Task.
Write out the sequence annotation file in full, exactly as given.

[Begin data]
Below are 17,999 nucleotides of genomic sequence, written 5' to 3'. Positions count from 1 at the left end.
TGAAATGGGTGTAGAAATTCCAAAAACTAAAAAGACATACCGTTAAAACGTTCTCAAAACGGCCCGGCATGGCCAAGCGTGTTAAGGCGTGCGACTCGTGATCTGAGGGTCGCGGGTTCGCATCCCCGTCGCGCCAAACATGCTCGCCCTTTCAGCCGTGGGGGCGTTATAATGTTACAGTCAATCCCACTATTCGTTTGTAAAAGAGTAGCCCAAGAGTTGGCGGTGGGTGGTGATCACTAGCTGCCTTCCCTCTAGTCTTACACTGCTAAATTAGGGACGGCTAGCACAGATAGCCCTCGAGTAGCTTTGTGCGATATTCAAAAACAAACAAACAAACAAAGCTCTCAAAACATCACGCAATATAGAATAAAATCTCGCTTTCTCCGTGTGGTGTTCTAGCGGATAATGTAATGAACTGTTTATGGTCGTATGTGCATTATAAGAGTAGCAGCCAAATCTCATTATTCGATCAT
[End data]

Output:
Below are 17,999 nucleotides of genomic sequence, written 5' to 3'. Positions count from 1 at the left end.
TGAAATGGGTGTAGAAATTCCAAAAACTAAAAAGACATACCGTTAAAACGTTCTCAAAACGGCCCGGCATGGCCAAGCGTGTTAAGGCGTGCGACTCGTGATCTGAGGGTCGCGGGTTCGCATCCCCGTCGCGCCAAACATGCTCGCCCTTTCAGCCGTGGGGGCGTTATAATGTTACAGTCAATCCCACTATTCGTTTGTAAAAGAGTAGCCCAAGAGTTGGCGGTGGGTGGTGATCACTAGCTGCCTTCCCTCTAGTCTTACACTGCTAAATTAGGGACGGCTAGCACAGATAGCCCTCGAGTAGCTTTGTGCGATATTCAAAAACAAACAAACAAACAAAGCTCTCAAAACATCACGCAATATAGAATAAAATCTCGCTTTCTCCGTGTGGTGTTCTAGCGGATAATGTAATGAACTGTTTATGGTCGTATGTGCATTATAAGAGTAGCAGCCAAATCTCATTATTCGATCAT